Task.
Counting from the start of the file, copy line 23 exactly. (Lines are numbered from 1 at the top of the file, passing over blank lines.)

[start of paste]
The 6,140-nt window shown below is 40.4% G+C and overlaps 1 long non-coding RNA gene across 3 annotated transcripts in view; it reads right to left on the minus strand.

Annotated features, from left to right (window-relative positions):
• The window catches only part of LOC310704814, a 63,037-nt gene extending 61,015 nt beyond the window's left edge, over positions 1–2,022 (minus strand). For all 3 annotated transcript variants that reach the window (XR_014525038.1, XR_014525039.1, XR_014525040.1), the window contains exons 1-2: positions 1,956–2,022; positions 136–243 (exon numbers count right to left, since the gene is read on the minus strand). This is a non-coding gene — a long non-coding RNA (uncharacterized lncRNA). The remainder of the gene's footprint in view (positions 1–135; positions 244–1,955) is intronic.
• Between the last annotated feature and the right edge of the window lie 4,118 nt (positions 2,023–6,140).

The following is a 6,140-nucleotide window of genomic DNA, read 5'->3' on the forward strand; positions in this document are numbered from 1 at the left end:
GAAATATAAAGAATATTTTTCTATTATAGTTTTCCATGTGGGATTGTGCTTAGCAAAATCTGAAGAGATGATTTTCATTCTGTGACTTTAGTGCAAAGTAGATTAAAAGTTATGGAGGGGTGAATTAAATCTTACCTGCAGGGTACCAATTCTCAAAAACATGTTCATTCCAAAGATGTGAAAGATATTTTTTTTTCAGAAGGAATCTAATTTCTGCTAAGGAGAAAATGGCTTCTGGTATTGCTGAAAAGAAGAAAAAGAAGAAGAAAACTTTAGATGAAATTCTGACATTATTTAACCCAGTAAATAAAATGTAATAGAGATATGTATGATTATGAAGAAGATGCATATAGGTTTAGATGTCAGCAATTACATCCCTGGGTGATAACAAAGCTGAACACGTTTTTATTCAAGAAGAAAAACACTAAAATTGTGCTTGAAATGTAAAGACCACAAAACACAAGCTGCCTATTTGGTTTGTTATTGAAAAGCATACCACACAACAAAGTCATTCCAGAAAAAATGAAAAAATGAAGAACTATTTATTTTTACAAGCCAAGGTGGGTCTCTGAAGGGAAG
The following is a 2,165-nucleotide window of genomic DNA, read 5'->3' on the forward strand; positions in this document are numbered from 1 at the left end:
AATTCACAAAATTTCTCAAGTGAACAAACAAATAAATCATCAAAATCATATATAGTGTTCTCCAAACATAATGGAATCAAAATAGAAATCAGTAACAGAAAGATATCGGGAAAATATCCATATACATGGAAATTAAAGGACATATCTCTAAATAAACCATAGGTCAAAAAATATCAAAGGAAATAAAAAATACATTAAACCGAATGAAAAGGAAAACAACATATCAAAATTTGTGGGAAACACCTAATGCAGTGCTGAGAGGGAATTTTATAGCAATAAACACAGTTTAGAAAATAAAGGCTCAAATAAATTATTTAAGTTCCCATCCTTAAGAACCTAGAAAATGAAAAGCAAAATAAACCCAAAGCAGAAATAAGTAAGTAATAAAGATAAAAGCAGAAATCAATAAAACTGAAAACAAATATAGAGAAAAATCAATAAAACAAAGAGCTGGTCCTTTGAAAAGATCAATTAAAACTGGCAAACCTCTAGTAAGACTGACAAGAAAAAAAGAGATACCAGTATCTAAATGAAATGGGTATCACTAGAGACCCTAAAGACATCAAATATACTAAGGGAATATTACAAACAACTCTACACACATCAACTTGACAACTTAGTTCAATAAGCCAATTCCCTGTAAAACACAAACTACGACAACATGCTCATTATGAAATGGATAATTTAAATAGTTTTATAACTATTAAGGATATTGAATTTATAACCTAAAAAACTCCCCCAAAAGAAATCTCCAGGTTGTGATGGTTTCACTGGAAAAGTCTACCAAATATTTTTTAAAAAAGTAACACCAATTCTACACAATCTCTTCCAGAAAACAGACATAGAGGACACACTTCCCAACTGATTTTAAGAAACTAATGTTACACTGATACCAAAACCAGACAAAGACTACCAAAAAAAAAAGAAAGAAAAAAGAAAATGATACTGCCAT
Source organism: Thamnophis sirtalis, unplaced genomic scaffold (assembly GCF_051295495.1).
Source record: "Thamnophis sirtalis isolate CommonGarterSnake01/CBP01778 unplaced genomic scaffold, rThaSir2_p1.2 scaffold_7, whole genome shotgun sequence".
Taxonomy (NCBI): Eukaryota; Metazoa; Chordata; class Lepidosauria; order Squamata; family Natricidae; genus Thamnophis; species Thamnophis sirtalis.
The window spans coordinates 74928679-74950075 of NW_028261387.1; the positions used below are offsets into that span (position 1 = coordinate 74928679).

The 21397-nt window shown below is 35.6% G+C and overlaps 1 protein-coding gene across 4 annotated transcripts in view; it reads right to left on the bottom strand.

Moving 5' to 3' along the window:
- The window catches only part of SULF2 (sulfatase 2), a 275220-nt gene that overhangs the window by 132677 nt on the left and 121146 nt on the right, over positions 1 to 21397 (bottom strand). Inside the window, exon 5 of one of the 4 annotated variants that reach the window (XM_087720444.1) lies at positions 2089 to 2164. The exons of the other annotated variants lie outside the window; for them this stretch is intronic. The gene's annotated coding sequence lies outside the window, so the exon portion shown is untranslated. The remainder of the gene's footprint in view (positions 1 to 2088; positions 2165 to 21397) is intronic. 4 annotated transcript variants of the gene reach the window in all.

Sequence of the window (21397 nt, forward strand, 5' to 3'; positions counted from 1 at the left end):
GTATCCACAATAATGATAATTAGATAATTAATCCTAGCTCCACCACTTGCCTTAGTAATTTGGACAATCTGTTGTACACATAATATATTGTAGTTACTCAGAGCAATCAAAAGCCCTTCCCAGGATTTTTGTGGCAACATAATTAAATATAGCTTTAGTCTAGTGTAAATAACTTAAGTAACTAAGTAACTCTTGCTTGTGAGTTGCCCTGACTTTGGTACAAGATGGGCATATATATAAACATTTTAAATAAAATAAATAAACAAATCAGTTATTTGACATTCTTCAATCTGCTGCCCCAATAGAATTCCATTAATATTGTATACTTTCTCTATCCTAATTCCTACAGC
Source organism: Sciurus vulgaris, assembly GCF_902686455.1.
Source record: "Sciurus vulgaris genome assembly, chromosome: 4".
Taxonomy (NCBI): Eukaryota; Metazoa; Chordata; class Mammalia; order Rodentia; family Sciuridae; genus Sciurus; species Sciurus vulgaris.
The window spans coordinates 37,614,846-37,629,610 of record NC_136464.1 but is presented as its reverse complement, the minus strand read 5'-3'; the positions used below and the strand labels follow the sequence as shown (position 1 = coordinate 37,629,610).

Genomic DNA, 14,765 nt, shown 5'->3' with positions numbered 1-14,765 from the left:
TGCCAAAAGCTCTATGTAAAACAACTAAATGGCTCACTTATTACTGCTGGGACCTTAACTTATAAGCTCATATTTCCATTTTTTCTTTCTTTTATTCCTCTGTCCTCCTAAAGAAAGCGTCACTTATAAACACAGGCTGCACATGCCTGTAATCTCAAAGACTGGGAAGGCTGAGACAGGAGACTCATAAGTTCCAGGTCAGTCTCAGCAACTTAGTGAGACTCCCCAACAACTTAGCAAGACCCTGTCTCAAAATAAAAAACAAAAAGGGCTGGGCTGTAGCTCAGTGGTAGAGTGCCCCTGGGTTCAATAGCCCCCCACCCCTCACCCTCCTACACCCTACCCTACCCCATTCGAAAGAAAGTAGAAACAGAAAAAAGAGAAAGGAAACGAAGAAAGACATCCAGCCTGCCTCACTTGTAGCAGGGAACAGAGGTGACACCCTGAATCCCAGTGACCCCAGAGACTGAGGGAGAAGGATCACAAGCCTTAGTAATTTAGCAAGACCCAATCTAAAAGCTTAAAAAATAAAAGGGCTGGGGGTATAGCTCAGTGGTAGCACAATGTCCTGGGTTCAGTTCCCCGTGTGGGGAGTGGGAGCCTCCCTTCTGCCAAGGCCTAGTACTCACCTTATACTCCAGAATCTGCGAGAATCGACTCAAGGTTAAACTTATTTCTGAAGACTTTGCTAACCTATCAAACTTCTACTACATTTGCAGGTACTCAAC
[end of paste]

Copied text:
TGCCAAAAGCTCTATGTAAAACAACTAAATGGCTCACTTATTACTGCTGGGACCTTAACTTATAAGCTCATATTTCCATTTTTTCTTTCTTTTATTCCTCTGTCCTCCTAAAGAAAGCGTCACTTATAAACACAGGCTGCACATGCCTGTAATCTCAAAGACTGGGAAGGCTGAGACAGGAGACTCATAAGTTCCAGGTCAGTCTCAGCAACTTAGTGAGACTCCCCAACAACTTAGCAAGACCCTGTCTCAAAATAAAAAACAAAAAGGGCTGGGCTGTAGCTCAGTGGTAGAGTGCCCCTGGGTTCAATAGCCCCCCACCCCTCACCCTCCTACACCCTACCCTACCCCATTCGAAAGAAAGTAGAAACAGAAAAAAGAGAAAGGAAACGAAGAAAGACATCCAGCCTGCCTCACTTGTAGCAGGGAACAGAGGTGACACCCTGAATCCCAGTGACCCCAGAGACTGAGGGAGAAGGATCACAAGCCTTAGTAATTTAGCAAGACCCAATCTAAAAGCTTAAAAAATAAAAGGGCTGGGGGTATAGCTCAGTGGTAGCACAATGTCCTGGGTTCAGTTCCCCGTGTGGGGAGTGGGAGCCTCCCTTCTGCCAAGGCCTAGTACTCACCTTATACTCCAGAATCTGCGAGAATCGACTCAAGGTTAAACTTATTTCTGAAGACTTTGCTAACCTATCAAACTTCTACTACATTTGCAGGTACTCAAC